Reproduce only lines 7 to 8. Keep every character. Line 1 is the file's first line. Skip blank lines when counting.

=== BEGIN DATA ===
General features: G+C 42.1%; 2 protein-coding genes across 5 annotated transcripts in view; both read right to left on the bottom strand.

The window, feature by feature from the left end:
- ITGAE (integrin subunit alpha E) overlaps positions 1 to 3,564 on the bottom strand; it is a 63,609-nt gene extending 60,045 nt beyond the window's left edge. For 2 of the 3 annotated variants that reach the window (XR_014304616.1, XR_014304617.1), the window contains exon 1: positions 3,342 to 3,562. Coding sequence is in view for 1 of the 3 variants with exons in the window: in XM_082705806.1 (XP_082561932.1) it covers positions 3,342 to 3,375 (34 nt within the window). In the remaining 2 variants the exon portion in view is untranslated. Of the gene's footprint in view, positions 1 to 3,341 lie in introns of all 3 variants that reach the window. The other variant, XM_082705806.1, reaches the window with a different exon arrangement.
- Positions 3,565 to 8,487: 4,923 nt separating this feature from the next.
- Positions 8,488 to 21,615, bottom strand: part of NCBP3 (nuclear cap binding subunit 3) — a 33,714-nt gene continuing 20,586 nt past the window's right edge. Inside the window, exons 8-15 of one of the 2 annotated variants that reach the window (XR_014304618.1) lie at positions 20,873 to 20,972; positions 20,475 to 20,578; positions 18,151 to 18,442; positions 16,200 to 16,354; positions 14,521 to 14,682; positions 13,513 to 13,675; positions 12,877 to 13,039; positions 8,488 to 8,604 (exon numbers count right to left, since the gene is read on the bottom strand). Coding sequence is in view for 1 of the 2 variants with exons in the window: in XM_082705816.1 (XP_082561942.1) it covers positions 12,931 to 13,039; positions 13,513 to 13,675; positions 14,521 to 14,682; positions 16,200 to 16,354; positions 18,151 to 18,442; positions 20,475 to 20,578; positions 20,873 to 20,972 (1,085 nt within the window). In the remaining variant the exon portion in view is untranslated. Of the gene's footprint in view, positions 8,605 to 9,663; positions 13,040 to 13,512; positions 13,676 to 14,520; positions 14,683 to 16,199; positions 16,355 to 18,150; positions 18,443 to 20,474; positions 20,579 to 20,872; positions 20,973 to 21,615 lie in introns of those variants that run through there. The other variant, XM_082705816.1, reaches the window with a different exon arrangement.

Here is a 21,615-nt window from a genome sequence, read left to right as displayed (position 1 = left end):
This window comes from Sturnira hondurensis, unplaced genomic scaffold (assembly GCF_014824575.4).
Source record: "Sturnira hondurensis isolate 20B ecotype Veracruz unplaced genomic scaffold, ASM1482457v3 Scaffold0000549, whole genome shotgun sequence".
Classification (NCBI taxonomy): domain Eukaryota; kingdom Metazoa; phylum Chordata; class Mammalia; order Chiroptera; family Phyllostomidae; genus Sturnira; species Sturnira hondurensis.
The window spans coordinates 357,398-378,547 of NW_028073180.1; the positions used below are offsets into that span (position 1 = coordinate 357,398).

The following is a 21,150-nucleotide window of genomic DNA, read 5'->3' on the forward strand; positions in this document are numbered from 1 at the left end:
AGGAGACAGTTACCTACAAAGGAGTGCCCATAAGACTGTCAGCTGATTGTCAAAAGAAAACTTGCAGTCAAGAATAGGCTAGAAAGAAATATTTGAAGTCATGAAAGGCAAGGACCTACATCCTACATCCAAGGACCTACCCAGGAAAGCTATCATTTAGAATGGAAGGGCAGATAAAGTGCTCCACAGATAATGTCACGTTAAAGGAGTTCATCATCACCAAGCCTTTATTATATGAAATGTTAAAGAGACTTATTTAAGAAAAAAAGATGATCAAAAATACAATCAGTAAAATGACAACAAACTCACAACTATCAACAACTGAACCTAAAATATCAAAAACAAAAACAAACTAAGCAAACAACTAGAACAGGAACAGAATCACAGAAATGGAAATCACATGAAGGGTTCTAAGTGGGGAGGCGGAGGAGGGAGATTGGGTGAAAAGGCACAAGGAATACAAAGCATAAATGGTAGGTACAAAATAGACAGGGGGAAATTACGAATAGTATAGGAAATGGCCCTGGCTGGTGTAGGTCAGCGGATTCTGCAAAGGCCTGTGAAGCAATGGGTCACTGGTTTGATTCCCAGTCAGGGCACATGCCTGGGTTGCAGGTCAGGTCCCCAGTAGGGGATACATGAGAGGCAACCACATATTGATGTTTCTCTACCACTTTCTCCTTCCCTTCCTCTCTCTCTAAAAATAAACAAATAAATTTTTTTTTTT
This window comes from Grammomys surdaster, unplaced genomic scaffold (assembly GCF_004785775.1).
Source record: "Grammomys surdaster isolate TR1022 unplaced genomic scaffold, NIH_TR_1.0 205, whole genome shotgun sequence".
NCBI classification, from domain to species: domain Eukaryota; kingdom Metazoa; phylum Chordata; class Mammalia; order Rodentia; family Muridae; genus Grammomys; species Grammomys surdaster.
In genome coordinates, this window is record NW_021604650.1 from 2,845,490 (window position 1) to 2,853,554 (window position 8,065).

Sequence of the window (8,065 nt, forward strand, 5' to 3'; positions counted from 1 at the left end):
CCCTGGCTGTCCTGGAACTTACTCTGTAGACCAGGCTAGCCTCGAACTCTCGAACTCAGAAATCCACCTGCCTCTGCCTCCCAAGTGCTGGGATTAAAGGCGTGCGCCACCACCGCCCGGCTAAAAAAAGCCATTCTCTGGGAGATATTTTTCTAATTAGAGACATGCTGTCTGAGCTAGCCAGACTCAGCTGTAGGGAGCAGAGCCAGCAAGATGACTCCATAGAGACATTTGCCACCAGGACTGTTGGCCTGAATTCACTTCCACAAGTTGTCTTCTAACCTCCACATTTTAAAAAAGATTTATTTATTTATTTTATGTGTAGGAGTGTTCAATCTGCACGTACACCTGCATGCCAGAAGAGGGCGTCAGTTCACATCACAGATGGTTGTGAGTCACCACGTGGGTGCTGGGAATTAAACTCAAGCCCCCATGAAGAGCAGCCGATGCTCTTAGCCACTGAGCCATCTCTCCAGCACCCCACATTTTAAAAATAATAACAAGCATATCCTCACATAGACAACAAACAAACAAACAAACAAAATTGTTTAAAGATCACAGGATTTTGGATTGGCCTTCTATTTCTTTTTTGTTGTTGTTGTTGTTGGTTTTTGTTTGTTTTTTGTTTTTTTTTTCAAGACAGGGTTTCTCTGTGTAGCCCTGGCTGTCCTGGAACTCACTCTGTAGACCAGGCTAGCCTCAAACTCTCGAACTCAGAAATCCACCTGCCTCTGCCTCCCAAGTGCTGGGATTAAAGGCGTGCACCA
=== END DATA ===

This window comes from Sturnira hondurensis, unplaced genomic scaffold (assembly GCF_014824575.4).
Source record: "Sturnira hondurensis isolate 20B ecotype Veracruz unplaced genomic scaffold, ASM1482457v3 Scaffold0000549, whole genome shotgun sequence".